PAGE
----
• Submitting a sitemap – A sitemap is a file that lists all the pages on your website. Once generated, you will need to submit this to Google through the Google Search Console and You can also submit this to Bing through Bing Webmasters Tool . Once you have submitted the sitemap, you will need to wait for the website to be crawled and it will alert you if any performance issues it detects which you will need to fix to ensure the page
  • Implementing structured data and schema markup – Special Markup code that you implement within the HTML of your website so that search engine understands your content better. Checkout Schema.org on how to achieve this. They also have a free markup validator which you can use to test the markup.
  • Ensuring your website is optimised for mobile – using responsive design techniques to ensure the website works across all devices and screen sizes.
  • Ensuring that the website is accessible to users with disabilities – to ensure that the website is compatible with assistive technologies such as screen readers.

SEO itself is a big topic and there are many other parts to it, whilst you don’t need to know everything about it, it is advisable to learn the basics  of SEO.

Version Control

Git allows you to track changes in your code, collaborate with others and enables to test features of work. You typically have a master branch that will hold the production data and what users will see on your live site. you will then create separate branches for each piece of new work or bug fixes you are doing, which will then be tested and then merge back into the master branch. GitHub is the most commonly used code hosting platform that is used out there.

Domains / Hosting / DNS / HTTP / HTTPS

It is generally good to have an idea of how domains, hosting services, HTTP/HTTPS and DNS work.  The process for getting a website online starts with you usually buying a domain ( the name of your website i.e. codenathan.com). Followed by hosting, which will enable you to put your coded files onto a server. In most cases, you’ll also end up hosting your own website if you decide to build your own website or run your own web development company.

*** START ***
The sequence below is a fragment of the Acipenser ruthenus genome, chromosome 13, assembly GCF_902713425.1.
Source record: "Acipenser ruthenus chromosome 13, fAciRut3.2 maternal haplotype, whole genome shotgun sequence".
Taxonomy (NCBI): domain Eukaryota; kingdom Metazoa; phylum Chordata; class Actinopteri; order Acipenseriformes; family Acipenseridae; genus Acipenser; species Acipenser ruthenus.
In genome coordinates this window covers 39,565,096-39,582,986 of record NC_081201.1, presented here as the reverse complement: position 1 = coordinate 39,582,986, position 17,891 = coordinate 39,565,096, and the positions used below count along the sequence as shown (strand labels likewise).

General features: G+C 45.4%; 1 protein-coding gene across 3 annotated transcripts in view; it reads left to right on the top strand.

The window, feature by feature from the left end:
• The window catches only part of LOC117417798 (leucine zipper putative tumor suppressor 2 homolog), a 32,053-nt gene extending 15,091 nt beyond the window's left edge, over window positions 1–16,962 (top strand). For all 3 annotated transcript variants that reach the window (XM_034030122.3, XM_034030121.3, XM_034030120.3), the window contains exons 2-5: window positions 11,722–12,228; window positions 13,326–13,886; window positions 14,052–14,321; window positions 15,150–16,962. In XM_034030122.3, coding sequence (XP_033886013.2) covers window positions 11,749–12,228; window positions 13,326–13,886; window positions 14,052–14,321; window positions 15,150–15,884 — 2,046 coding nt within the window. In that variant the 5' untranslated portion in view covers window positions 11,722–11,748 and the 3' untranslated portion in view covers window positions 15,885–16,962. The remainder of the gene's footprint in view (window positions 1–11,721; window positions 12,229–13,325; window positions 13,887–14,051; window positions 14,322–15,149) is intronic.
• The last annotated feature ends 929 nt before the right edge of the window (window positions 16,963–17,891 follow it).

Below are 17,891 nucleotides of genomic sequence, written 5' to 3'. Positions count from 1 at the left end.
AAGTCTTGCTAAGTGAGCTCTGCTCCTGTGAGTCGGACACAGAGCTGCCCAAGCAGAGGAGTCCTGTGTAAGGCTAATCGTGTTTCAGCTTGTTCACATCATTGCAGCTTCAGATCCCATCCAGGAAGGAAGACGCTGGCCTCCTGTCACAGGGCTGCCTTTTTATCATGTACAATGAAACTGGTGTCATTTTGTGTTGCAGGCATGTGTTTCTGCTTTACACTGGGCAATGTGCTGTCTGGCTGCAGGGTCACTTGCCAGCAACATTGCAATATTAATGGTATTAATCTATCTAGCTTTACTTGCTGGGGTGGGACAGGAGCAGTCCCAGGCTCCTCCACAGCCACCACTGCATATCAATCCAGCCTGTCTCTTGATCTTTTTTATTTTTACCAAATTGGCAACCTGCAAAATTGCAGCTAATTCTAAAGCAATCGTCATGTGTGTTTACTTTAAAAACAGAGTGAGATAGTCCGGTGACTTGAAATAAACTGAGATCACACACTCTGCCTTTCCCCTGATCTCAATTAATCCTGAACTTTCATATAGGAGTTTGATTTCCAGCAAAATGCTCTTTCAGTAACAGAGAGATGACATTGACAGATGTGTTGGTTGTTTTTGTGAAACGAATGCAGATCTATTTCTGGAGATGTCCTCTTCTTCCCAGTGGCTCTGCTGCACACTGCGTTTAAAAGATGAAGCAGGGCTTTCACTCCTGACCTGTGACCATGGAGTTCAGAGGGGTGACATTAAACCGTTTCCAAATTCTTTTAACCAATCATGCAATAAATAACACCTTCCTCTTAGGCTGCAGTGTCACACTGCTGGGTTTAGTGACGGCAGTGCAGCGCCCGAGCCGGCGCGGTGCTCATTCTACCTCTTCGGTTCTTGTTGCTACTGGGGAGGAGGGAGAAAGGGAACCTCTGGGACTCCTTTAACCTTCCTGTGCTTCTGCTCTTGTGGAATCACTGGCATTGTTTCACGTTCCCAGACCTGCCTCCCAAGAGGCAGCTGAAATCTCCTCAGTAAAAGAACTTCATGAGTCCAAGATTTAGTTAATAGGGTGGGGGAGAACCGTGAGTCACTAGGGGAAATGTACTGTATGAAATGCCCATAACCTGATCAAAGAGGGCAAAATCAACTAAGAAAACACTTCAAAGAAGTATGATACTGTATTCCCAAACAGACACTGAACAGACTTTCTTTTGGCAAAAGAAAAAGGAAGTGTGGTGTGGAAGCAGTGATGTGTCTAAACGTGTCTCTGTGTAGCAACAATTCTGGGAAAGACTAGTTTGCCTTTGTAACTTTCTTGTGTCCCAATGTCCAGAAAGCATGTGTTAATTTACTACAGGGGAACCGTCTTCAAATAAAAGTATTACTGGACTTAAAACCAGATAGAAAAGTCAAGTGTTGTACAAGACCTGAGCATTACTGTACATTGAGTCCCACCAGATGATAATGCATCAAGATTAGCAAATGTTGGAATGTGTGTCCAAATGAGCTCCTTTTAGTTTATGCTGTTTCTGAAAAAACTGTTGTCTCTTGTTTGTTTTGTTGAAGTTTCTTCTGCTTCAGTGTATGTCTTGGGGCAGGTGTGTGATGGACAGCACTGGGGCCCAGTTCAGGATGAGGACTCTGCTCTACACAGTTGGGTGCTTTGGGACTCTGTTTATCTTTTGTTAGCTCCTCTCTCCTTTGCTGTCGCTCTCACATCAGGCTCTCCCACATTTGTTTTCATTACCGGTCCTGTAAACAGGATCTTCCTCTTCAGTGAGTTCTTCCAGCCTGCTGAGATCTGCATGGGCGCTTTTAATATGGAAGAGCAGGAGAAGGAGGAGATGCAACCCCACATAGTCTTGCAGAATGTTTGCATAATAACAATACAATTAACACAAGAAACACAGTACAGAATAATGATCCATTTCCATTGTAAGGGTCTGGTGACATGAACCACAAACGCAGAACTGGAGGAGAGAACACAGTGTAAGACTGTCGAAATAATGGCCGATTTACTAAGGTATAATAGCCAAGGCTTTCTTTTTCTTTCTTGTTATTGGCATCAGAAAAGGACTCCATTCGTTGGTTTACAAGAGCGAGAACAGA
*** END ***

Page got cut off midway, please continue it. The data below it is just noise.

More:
If you work for a company you’ll end up using AWS Amazon Web Services or Azure for hosting (In most cases if you can learn this on the job when you are starting out but make sure you have an understanding of what hosting and how hosting works). Finally, the hosting providers will provide you access to DNS which will allow you to map your domain to the IP Address related to your hosting server ( A Record).


Almost all the websites on the web use a database, in most cases, front-end developers don’t have to worry about databases as the back-end developer will be responsible for building endpoints for retrieving the necessary data. You’ll come across different types of databases, such as Relational, Document, Graph and many others. However, the pros and cons vary for each of these types and it all depends on the use cases. I would recommend getting started with relational databases as there are the easiest to understand as they work similarly to how spreadsheets work. Here are some examples from each :

  • Relational – MS SQL, MySQL, SQL, PostgreSQL
  • Document – MongoDB


API (Application Programming Interface)  is a way for programs to communicate with each other. It allows applications to exchange information or functionality securely and consistently, without requiring any input from the user.  If you are front end developer, you’ll need to understand how APIs work in general and how to interact with them, the same goes for a back-end developer however they will be responsible for building and maintaining the code and the logic for the API. There will be cases where your own internal API will communicate with other APIs.

It is generally a good idea to play around with some APIs that already exist out there and use them to build some projects. Here are some APIs with excellent documentation I recommend when starting out :

  • Slack API: The Slack API allows you to build applications that interact with their team communication platform.
  • Spotify API: The Spotify API allows you to access data and functionality from the music streaming service, including tracks, playlists, and artist information.
  • Stripe API: The Stripe API enables you to process payments and manage customers for your business.
  • Twitter API: The Twitter API allows you to access Twitter data and functionality, such as tweets, followers, and user information.

If you are building your own API or are testing other APIs such as the ones listed above. I would strongly recommend using a tool like Postman which allows you to send HTTP requests to an API and view the responses, making it easy to test and debug your API calls. Some of the mentioned APIs above have a collection you can download as a JSON file and import into a tool like Postman.

The Beginning to the end of a web developer roadmap

What do I mean by this? It means as a developer you’ll never stop learning, that is a curse but the beauty of being in such a rewarding career. Whichever path you take I hope this guide gives you a good starting point for your career in web development.